PNP Working Group:The Prospects and Challenges of Measuring Morality

Jessie Sun (WashU Psychological and Brain Science)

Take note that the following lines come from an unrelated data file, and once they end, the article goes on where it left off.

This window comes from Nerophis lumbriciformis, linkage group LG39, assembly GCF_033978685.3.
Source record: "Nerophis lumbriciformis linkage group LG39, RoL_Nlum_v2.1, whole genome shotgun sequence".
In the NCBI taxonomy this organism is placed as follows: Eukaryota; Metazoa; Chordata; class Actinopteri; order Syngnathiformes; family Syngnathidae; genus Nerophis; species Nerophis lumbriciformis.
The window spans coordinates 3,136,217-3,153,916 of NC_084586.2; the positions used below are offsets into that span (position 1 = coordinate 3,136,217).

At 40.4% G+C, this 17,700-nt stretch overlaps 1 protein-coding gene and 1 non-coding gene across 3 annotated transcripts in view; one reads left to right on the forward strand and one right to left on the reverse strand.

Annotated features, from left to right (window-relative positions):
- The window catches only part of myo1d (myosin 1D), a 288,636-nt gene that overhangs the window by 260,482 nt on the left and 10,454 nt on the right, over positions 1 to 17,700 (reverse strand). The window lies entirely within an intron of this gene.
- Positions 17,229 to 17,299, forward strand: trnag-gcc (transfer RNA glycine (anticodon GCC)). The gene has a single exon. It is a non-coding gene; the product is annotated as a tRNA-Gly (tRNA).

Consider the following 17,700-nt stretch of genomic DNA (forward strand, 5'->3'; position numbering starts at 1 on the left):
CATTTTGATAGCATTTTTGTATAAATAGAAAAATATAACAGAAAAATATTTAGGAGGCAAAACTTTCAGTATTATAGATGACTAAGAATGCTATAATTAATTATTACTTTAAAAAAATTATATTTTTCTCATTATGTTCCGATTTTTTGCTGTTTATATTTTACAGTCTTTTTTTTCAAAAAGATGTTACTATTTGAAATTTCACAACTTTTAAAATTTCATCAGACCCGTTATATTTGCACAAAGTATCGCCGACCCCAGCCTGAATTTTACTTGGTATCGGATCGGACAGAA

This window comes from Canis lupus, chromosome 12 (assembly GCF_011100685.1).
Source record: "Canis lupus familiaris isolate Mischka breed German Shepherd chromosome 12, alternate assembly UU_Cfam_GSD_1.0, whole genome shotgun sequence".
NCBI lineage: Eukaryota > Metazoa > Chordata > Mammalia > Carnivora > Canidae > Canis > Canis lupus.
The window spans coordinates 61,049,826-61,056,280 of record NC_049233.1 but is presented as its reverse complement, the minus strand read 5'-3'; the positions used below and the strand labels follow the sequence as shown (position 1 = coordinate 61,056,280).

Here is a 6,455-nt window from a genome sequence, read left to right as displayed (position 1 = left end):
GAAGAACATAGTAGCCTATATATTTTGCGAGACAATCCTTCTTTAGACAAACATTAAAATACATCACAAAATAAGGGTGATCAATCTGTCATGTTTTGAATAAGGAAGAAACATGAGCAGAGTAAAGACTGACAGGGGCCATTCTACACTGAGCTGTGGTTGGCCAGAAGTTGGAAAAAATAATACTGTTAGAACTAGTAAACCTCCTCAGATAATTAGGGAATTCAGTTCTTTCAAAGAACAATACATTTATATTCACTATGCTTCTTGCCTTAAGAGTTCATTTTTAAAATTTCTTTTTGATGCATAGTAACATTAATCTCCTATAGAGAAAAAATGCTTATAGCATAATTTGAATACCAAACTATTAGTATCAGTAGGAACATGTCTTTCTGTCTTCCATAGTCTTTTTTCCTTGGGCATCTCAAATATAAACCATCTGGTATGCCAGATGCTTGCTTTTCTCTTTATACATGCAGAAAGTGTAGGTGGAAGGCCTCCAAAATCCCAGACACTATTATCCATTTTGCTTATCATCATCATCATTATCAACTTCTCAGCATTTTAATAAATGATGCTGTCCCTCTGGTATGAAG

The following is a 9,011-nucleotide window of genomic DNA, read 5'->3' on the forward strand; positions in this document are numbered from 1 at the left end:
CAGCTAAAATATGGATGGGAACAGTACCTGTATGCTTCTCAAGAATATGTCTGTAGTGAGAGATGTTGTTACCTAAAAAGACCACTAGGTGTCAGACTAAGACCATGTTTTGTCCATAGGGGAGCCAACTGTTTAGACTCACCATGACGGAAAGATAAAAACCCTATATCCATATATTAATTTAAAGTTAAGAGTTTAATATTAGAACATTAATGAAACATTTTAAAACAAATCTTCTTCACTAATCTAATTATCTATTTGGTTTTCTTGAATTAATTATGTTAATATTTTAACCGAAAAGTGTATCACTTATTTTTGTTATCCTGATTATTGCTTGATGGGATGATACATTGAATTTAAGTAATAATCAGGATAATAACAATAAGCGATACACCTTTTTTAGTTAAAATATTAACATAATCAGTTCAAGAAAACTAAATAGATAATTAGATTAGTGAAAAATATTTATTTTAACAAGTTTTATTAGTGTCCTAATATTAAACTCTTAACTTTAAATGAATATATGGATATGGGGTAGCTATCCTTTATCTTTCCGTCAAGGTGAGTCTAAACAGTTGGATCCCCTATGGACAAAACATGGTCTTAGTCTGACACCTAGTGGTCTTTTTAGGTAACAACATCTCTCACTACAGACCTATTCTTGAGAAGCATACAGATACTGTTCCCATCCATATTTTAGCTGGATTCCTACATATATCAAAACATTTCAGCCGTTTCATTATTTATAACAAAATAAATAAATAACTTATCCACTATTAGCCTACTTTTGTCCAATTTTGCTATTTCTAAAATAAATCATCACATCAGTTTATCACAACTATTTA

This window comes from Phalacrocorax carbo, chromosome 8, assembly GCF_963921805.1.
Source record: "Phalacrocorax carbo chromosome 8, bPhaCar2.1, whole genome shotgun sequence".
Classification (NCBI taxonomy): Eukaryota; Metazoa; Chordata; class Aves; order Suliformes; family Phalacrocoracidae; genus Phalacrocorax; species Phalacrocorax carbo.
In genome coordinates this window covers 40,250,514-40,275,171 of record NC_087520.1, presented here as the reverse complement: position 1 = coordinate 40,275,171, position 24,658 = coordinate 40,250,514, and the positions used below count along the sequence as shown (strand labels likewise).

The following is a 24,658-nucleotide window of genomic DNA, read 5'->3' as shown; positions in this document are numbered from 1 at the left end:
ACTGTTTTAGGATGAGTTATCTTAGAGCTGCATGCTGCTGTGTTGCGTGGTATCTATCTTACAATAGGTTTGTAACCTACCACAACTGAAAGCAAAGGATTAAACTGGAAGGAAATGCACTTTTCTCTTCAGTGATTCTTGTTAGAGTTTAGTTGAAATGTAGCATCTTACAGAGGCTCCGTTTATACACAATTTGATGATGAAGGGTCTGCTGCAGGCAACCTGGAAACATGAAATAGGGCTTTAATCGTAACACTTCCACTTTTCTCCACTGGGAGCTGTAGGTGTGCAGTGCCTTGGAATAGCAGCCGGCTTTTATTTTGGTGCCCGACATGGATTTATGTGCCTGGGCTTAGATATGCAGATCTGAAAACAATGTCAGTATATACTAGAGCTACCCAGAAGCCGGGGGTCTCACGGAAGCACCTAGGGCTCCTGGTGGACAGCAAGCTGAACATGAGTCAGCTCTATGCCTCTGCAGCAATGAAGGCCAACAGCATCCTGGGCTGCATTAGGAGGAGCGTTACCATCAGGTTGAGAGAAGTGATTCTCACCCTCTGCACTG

Abstract: The scientific study of morality requires measurement tools. But can we measure individual differences in something so seemingly subjective, elusive, and difficult to define? This paper will consider the prospects and challenges—both practical and ethical—of measuring how moral a person is. We outline the conceptual requirements for measuring general morality and argue that it would be difficult to operationalize morality in a way that satisfies these requirements. Even if we were able to surmount these conceptual challenges, self-report, informant report, behavioral, and biological measures each have methodological limitations that would substantially undermine their validity or feasibility. These challenges will make it more difficult to develop valid measures of general morality than other psychological traits. But, even if a general measure of morality is not feasible, it does not follow that moral psychological phenomena cannot or should not be measured at all. Instead, there is more promise in developing measures of specific operationalizations of morality (e.g., commonsense morality), specific manifestations of morality (e.g., specific virtues or behaviors), and other aspects of moral functioning that do not necessarily reflect moral goodness (e.g., moral self-perceptions). Still, it is important to be transparent and intellectually humble about what we can and cannot conclude based on various moral assessments—especially given the potential for misuse or misinterpretation of value-laden, contestable, and imperfect measures. Finally, we outline recommendations and future directions for psychological and philosophical inquiry into the development and use of morality measures.